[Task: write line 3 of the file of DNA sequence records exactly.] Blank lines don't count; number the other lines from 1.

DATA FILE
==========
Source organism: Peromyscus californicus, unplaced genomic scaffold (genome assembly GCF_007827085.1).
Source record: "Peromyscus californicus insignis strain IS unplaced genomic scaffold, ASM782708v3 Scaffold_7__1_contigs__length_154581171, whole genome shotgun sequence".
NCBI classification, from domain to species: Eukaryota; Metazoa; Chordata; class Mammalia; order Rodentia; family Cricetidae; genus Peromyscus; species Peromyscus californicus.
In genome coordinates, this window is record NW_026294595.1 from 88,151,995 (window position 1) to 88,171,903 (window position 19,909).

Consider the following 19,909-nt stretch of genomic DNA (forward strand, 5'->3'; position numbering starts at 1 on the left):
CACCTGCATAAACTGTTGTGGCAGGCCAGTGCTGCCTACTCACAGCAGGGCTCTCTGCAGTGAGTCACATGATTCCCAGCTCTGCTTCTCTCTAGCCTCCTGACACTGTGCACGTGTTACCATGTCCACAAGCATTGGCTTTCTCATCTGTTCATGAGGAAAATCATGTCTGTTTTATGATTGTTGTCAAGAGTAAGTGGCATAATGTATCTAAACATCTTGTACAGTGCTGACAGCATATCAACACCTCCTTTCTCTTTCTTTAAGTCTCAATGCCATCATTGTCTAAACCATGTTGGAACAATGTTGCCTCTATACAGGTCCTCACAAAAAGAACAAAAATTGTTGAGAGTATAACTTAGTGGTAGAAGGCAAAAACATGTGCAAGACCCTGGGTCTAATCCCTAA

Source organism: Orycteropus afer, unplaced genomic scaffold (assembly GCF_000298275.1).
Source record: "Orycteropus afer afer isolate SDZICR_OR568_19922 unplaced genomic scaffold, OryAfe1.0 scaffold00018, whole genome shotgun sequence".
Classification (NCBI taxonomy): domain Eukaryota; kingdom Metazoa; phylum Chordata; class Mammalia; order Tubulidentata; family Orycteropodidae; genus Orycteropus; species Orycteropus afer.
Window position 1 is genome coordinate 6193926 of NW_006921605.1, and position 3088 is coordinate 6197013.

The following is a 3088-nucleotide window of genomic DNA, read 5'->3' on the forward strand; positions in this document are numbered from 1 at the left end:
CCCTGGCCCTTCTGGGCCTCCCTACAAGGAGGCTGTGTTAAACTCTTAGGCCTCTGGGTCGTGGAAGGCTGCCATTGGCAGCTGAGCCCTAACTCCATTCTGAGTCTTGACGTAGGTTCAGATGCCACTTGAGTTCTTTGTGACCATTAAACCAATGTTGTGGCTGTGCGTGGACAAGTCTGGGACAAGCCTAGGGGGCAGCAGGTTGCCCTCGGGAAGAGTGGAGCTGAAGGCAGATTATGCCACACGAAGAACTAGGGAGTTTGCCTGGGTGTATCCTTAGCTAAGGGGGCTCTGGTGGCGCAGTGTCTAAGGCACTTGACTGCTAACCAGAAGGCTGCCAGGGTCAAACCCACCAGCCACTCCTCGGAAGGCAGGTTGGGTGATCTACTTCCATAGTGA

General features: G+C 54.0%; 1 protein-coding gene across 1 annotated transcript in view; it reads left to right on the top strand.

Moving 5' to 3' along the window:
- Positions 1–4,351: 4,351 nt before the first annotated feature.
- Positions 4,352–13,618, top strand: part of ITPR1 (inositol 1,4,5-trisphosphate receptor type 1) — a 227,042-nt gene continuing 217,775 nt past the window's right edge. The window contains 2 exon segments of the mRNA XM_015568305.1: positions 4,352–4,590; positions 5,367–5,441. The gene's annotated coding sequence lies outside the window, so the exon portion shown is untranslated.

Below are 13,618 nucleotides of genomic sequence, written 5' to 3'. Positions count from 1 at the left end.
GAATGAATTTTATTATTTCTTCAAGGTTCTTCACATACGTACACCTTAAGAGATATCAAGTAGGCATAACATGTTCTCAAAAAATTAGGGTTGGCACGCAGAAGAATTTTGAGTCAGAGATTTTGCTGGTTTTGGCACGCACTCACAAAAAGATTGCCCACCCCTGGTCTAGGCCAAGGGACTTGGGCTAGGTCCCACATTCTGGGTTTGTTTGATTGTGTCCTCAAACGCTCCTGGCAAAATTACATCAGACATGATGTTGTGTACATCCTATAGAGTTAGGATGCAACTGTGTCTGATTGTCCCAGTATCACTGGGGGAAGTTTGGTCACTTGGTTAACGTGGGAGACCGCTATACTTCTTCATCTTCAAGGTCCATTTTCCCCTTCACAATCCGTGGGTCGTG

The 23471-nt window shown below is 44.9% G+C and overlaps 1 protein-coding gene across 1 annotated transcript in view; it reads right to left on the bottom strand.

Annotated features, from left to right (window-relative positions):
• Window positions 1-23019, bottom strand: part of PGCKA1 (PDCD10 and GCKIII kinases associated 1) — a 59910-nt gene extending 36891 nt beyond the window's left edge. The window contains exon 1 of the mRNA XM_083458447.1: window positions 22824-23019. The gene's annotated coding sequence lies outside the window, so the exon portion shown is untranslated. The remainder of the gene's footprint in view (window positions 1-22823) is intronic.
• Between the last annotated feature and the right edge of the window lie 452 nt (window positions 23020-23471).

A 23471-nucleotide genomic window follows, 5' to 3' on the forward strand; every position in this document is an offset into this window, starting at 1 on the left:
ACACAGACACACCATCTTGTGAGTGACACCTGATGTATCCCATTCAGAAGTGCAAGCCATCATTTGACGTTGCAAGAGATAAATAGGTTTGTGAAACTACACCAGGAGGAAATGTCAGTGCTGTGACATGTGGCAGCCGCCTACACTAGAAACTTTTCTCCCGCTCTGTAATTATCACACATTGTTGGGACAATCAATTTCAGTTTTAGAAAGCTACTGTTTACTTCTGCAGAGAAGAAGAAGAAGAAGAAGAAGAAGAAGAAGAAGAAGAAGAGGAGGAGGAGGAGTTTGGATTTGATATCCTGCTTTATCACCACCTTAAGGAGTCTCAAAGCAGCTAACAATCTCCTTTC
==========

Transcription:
NCBI classification, from domain to species: Eukaryota; Metazoa; Chordata; class Mammalia; order Rodentia; family Cricetidae; genus Peromyscus; species Peromyscus californicus.